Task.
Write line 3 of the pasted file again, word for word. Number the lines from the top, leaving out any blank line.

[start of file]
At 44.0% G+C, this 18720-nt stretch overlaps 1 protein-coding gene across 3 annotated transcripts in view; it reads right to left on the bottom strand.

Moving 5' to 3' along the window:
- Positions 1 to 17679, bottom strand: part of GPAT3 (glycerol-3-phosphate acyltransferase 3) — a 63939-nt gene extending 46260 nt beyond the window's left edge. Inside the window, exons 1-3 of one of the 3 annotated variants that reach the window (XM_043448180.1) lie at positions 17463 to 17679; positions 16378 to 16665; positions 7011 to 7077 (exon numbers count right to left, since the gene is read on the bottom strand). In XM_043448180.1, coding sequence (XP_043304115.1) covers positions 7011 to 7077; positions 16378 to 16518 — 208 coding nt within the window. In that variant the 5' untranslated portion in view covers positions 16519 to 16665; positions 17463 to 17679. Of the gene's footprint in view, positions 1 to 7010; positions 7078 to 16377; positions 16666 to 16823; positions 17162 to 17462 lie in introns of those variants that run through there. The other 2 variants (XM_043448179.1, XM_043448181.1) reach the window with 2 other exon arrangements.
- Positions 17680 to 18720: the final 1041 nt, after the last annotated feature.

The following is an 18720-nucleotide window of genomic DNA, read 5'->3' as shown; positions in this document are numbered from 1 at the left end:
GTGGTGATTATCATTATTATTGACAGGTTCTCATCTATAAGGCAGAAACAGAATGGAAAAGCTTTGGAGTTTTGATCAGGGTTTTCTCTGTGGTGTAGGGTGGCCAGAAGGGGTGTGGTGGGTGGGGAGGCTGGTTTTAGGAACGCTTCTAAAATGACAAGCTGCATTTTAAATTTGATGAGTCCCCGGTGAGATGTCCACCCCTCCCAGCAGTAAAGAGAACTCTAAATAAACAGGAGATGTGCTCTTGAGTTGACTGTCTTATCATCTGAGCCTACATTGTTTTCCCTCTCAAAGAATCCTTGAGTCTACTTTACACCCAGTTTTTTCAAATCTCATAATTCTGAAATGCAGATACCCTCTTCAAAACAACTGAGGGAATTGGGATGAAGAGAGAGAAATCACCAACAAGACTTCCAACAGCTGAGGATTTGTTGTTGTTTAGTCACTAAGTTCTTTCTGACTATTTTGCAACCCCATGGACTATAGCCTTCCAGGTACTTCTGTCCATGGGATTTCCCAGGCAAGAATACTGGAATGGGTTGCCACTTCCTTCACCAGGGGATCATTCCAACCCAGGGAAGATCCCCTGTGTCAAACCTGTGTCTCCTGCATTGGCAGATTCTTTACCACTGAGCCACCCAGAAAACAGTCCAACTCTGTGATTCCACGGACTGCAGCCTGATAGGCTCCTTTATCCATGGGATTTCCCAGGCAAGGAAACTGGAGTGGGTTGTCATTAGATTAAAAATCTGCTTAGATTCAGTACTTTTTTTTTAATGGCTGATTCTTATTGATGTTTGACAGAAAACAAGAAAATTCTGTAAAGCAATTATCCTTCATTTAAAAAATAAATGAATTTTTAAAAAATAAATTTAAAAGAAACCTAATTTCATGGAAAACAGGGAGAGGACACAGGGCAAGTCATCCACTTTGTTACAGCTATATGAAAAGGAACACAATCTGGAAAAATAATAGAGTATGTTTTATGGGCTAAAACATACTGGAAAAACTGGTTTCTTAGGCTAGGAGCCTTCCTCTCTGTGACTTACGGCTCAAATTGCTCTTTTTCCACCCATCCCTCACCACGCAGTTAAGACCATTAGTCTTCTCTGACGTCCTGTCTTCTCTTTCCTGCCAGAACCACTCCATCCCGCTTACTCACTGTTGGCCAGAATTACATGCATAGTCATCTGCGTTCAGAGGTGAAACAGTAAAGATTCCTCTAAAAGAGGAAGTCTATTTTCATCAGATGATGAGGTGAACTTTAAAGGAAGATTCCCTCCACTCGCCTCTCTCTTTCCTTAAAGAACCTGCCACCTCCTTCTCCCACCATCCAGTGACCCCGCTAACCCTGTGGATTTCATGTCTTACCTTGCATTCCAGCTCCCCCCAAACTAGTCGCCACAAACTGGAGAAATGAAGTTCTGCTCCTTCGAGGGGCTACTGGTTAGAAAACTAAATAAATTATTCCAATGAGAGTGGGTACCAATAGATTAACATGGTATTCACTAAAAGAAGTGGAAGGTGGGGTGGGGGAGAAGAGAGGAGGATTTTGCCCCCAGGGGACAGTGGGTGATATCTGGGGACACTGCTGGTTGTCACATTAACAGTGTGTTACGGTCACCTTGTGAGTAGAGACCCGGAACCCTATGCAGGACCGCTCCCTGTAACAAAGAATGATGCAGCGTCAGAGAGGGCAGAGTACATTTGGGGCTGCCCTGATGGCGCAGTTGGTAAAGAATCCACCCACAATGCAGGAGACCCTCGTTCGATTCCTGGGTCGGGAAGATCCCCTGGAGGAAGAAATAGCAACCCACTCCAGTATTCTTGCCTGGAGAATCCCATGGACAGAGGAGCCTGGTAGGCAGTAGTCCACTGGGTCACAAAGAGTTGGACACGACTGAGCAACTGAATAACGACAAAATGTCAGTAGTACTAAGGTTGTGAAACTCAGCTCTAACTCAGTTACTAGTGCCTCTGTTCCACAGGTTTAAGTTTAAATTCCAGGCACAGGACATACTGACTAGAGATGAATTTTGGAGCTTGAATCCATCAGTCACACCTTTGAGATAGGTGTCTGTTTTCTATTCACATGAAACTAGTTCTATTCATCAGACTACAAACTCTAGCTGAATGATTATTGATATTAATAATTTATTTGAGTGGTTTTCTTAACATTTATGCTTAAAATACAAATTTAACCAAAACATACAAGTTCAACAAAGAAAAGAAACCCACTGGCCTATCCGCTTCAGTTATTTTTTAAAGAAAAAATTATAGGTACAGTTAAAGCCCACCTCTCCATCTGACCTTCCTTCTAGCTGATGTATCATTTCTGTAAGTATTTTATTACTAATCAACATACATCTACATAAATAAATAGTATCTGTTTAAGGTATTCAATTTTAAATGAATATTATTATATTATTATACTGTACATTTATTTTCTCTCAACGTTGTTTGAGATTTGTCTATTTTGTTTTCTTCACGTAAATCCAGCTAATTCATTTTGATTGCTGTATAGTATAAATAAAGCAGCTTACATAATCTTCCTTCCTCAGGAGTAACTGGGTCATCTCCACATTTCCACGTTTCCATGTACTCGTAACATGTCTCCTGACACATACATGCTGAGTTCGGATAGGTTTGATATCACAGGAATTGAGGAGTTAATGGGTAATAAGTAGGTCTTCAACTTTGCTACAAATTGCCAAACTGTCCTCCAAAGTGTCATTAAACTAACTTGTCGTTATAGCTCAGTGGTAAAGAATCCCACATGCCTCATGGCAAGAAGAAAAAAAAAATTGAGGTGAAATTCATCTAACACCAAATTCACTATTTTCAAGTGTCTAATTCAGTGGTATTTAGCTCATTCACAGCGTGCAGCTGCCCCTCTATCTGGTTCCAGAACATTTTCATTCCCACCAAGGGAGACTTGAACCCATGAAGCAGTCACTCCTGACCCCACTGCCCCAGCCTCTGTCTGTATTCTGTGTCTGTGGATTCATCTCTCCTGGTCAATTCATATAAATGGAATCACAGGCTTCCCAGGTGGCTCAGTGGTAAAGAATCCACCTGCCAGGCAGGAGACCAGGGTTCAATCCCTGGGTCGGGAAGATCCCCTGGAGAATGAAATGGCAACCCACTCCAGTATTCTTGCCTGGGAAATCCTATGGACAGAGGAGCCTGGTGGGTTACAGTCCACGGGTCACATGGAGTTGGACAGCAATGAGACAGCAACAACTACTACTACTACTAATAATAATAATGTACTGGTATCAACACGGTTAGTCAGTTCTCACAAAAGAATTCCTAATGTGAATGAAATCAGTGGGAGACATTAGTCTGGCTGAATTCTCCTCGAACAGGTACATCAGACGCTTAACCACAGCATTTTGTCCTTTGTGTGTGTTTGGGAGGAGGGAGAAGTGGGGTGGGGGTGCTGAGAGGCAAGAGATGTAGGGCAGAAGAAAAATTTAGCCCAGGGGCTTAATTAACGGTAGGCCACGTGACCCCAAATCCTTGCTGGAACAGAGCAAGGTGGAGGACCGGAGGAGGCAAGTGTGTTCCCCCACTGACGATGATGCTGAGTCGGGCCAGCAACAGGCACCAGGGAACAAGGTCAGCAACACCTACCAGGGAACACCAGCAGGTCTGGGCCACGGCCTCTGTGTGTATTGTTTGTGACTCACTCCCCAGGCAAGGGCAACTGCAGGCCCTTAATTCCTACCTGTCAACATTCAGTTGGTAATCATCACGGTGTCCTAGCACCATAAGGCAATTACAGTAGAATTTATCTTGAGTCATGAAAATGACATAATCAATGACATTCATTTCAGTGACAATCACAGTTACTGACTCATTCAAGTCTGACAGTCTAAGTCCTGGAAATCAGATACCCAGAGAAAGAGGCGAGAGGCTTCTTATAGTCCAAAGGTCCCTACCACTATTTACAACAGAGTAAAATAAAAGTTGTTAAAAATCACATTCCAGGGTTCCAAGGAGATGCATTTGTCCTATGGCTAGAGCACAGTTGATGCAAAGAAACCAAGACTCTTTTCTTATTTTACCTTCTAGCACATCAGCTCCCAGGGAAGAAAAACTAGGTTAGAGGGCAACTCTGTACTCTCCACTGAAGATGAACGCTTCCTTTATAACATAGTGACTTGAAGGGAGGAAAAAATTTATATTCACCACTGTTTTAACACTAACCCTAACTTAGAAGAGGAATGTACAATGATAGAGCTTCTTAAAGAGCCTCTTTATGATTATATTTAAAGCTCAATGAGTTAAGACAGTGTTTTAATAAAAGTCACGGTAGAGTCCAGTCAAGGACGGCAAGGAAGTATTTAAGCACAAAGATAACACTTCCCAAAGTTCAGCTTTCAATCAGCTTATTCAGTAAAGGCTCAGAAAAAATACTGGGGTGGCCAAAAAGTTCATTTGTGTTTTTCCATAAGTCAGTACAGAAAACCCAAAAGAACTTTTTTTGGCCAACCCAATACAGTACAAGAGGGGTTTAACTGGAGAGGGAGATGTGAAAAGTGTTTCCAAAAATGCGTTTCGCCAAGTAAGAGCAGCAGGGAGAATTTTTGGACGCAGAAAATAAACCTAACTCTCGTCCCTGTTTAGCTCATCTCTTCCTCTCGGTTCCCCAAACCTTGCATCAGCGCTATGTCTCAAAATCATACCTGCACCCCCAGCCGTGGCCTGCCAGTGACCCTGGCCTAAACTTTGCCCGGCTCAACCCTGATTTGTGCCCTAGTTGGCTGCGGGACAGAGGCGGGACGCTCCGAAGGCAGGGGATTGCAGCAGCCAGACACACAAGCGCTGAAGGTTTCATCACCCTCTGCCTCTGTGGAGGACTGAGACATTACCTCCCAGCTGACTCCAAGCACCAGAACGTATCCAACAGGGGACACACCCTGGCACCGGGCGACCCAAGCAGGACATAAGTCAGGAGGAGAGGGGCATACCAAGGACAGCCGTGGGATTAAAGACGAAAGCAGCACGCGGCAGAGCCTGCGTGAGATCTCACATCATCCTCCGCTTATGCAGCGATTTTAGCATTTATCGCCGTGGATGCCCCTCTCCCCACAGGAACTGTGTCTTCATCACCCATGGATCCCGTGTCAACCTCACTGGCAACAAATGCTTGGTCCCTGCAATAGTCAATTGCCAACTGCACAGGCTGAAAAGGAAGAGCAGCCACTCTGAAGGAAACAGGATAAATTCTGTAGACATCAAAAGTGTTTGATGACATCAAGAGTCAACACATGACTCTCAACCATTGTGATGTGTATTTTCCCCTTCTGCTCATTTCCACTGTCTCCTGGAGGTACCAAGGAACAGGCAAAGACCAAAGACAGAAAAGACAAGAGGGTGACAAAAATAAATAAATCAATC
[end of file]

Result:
- Positions 1 to 17679, bottom strand: part of GPAT3 (glycerol-3-phosphate acyltransferase 3) — a 63939-nt gene extending 46260 nt beyond the window's left edge. Inside the window, exons 1-3 of one of the 3 annotated variants that reach the window (XM_043448180.1) lie at positions 17463 to 17679; positions 16378 to 16665; positions 7011 to 7077 (exon numbers count right to left, since the gene is read on the bottom strand). In XM_043448180.1, coding sequence (XP_043304115.1) covers positions 7011 to 7077; positions 16378 to 16518 — 208 coding nt within the window. In that variant the 5' untranslated portion in view covers positions 16519 to 16665; positions 17463 to 17679. Of the gene's footprint in view, positions 1 to 7010; positions 7078 to 16377; positions 16666 to 16823; positions 17162 to 17462 lie in introns of those variants that run through there. The other 2 variants (XM_043448179.1, XM_043448181.1) reach the window with 2 other exon arrangements.